In potential donors who are receiving drugs acting on the central nervous system, using ancillary tests to indicate cerebral blood flow instead of an electroencephalography is more advisable. In our survey, 39.3% of clinicians declared that they postpone the apnea test until the half-life of antiepileptic drugs has passed, 37.4% did not stop antiepileptics to perform the apnea test, and 23.3% stopped antiepileptics 24 hours before performing the apnea test. Clearly, there is no general agreement on stop time.

In previous articles, dopamine and noradrenaline have been considered first to treat hypotension in patients diagnosed with BD. In some studies, dopamine is preferred because of its immune and ischemia-reperfusion modulating effects,1,21 whereas other studies favor noradrenaline.22 According to our survey, dopamine is the most widely used vasopressor.

Guidelines state that the date and time of death recorded in the death certificate should correspond to time of determination of BD.20,23 In our survey, 50.3% of clinicians accepted time of death as time when the patient was diagnosed with BD, but 47.8% accepted time of death as time of cardiac arrest. Some clinicians stated that, although they agree that time of death should be accepted as time of BD diagnosis, they accept time of death as the time of cardiac arrest due to administrative policies. In guidelines, it is clearly stated that life support should be withdrawn in nondonor patients and that this should be explained clearly to the family.20,23 In our survey, only 16.1% of clinicians stopped life support in nondonor patients. We believe that this is due to religious factors, sociocultural status of families, ethical problems, the lack of acceptance of the concept of BD by clinicians, and legal concerns. Although the underlying reason seems to be the lack of a fully defined legal definition in Turkey, the cessation of life support after family refusal brings no legal problems and likewise doctors may stop life support upon family request with no legal consequences.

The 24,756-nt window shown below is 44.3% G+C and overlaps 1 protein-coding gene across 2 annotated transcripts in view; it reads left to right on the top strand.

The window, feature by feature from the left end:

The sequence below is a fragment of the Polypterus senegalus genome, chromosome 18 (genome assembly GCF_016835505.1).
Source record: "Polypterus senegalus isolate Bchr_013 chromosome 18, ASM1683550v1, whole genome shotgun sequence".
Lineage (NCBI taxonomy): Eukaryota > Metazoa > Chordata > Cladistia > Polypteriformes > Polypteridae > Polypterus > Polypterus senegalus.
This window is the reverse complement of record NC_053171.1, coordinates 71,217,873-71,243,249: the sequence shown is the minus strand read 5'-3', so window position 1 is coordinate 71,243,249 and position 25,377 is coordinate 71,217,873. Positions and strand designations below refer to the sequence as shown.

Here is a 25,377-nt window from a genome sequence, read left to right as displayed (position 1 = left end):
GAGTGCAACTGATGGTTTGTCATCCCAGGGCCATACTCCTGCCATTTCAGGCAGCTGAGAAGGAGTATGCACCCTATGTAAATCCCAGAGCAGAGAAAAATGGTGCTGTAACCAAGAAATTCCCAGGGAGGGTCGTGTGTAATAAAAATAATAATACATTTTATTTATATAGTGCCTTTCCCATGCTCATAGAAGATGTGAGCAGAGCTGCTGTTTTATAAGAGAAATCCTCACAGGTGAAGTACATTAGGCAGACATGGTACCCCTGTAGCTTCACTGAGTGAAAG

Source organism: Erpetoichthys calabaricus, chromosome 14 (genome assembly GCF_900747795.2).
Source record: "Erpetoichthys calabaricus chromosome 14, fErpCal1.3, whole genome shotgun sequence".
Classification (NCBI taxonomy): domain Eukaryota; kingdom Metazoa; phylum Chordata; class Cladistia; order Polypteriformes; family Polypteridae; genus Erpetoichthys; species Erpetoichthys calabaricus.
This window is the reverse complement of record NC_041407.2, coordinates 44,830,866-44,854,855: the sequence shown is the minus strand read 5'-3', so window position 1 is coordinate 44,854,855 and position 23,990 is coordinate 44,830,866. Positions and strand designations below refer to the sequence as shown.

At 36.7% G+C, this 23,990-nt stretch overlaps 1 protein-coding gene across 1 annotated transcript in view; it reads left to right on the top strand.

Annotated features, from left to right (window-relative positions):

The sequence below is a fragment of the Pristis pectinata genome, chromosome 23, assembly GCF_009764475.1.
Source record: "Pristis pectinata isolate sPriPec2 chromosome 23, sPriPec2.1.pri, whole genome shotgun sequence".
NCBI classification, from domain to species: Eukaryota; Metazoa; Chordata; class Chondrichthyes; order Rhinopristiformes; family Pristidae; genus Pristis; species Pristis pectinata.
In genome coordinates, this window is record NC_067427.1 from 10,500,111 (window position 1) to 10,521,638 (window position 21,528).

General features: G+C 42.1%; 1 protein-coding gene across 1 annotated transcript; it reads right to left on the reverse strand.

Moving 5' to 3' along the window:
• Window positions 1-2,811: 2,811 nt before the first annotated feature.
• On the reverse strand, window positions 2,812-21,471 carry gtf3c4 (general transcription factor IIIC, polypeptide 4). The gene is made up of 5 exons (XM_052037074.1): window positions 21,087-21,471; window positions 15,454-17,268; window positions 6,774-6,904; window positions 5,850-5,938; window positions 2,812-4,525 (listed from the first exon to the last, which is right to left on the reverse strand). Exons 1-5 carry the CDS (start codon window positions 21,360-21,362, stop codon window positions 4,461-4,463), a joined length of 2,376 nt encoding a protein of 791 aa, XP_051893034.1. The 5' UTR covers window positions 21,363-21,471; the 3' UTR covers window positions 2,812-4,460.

The lack of clearly defined management and practices regarding BD results in more difficulty for clinicians. In our country, most clinicians cannot decide easily and do not feel confident while making a decision regarding BD. We asked participants whether the protocols are clearly defined by the Ministry of Health to enable clinicians to make decisions and feel safe, and the answer was clearly no. We believe that additional established rules, regulations, policies, and practices from the Ministry of Health would result in health care providers being more secure, which could contribute to an increase in organ donation. Consistent with prior studies,24 the most frequent reason of family disapproval to organ donation was religious reasons, followed by the idea that BD is not equal to death. However, we believe a primary underlying reason is that the patient's relatives are not given a thorough and satisfactory explanation about the concept of BD. Clarification of the procedures and regulations will increase sensitivity of the public to the BD concept and have a positive effect on organ donation. In Turkey, organ coordinators are determined by the Ministry of Health. In our survey, most respondents indicated that the organ coordinator should be a doctor.

Our study demonstrated that there is still confusion about the diagnosis of BD. However, BD is primarily a clinical diagnosis and in this respect there should be no confusion. Our survey showed some of the problems that clinicians face with the concept of BD in national ICUs in Turkey. We aimed to identify areas in which we could focus efforts for a national approach; we believe it is important to attract attention to this issue for future efforts and progress.


In ICUs, differences and problems regarding the BD concept continue and are a growing concern. Progress regarding the BD concept and its care has not occurred over the years. Further regulations and definitions from the National Commission for the Determination and Certification of Death about procedures are needed for families of potential organ donors.


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DOI : 10.6002/ect.2017.0293

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From the 1Department of Anesthesiology and Reanimation, Medical Sciences University Tepecik Training and Research Hospital, and the 2Dr Suat Seren Chest Diseases and Thoracic Surgery Training and Research Hospital, ?zmir, Turkey
Acknowledgements: The authors have no sources of funding for this study and have no conflicts of interest to declare.
Corresponding author: Aykut Sar?ta?, Tepecik Training and Research Hospital, Department of Anesthesiology and Reanimation, ?zmir, Republic of Turkey
Phone: +90 506 627 0342